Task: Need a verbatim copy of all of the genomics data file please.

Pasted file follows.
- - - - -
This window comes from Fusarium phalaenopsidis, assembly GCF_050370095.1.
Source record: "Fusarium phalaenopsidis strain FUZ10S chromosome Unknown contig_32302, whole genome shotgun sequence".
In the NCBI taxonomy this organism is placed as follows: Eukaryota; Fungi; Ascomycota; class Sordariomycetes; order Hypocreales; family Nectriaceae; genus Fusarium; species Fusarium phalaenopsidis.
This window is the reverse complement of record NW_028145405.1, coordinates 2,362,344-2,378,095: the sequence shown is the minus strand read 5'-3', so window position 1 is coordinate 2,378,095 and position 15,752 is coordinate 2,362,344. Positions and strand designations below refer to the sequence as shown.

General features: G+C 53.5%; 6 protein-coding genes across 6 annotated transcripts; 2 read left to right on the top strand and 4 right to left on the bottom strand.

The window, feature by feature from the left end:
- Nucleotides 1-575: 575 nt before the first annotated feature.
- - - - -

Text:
This window comes from Fusarium phalaenopsidis, assembly GCF_050370095.1.
Source record: "Fusarium phalaenopsidis strain FUZ10S chromosome Unknown contig_32302, whole genome shotgun sequence".
In the NCBI taxonomy this organism is placed as follows: Eukaryota; Fungi; Ascomycota; class Sordariomycetes; order Hypocreales; family Nectriaceae; genus Fusarium; species Fusarium phalaenopsidis.
This window is the reverse complement of record NW_028145405.1, coordinates 2,362,344-2,378,095: the sequence shown is the minus strand read 5'-3', so window position 1 is coordinate 2,378,095 and position 15,752 is coordinate 2,362,344. Positions and strand designations below refer to the sequence as shown.

General features: G+C 53.5%; 6 protein-coding genes across 6 annotated transcripts; 2 read left to right on the top strand and 4 right to left on the bottom strand.

The window, feature by feature from the left end:
- Nucleotides 1-575: 575 nt before the first annotated feature.